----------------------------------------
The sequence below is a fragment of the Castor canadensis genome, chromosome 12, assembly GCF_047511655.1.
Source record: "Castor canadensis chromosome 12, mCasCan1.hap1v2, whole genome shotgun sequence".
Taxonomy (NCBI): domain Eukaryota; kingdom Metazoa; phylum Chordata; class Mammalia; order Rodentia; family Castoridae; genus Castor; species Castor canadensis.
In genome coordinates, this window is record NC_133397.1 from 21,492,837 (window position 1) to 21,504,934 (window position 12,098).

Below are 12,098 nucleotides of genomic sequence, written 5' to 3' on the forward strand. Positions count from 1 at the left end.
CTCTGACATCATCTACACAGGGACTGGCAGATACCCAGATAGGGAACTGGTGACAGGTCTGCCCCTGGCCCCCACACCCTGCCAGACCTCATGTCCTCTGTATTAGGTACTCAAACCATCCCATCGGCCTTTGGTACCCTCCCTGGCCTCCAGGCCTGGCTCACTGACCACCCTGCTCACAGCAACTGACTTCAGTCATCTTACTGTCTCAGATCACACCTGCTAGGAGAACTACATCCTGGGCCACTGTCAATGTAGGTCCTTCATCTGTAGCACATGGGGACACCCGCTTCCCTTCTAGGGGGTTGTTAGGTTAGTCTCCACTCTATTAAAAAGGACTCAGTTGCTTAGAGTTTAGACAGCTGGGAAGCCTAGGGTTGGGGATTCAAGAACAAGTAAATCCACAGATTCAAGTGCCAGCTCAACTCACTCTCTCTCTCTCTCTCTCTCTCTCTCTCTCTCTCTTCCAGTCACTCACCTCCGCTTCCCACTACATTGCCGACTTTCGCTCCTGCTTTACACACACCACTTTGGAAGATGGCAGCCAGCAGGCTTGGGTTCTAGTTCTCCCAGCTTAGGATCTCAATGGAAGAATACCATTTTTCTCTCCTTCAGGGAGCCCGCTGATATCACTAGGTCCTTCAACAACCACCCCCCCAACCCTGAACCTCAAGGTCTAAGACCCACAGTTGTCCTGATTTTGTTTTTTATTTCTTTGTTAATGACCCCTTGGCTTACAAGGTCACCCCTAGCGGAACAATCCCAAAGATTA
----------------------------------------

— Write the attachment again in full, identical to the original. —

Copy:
The sequence below is a fragment of the Castor canadensis genome, chromosome 12, assembly GCF_047511655.1.
Source record: "Castor canadensis chromosome 12, mCasCan1.hap1v2, whole genome shotgun sequence".
Taxonomy (NCBI): domain Eukaryota; kingdom Metazoa; phylum Chordata; class Mammalia; order Rodentia; family Castoridae; genus Castor; species Castor canadensis.
In genome coordinates, this window is record NC_133397.1 from 21,492,837 (window position 1) to 21,504,934 (window position 12,098).

Below are 12,098 nucleotides of genomic sequence, written 5' to 3' on the forward strand. Positions count from 1 at the left end.
CTCTGACATCATCTACACAGGGACTGGCAGATACCCAGATAGGGAACTGGTGACAGGTCTGCCCCTGGCCCCCACACCCTGCCAGACCTCATGTCCTCTGTATTAGGTACTCAAACCATCCCATCGGCCTTTGGTACCCTCCCTGGCCTCCAGGCCTGGCTCACTGACCACCCTGCTCACAGCAACTGACTTCAGTCATCTTACTGTCTCAGATCACACCTGCTAGGAGAACTACATCCTGGGCCACTGTCAATGTAGGTCCTTCATCTGTAGCACATGGGGACACCCGCTTCCCTTCTAGGGGGTTGTTAGGTTAGTCTCCACTCTATTAAAAAGGACTCAGTTGCTTAGAGTTTAGACAGCTGGGAAGCCTAGGGTTGGGGATTCAAGAACAAGTAAATCCACAGATTCAAGTGCCAGCTCAACTCACTCTCTCTCTCTCTCTCTCTCTCTCTCTCTCTCTCTTCCAGTCACTCACCTCCGCTTCCCACTACATTGCCGACTTTCGCTCCTGCTTTACACACACCACTTTGGAAGATGGCAGCCAGCAGGCTTGGGTTCTAGTTCTCCCAGCTTAGGATCTCAATGGAAGAATACCATTTTTCTCTCCTTCAGGGAGCCCGCTGATATCACTAGGTCCTTCAACAACCACCCCCCCAACCCTGAACCTCAAGGTCTAAGACCCACAGTTGTCCTGATTTTGTTTTTTATTTCTTTGTTAATGACCCCTTGGCTTACAAGGTCACCCCTAGCGGAACAATCCCAAAGATTA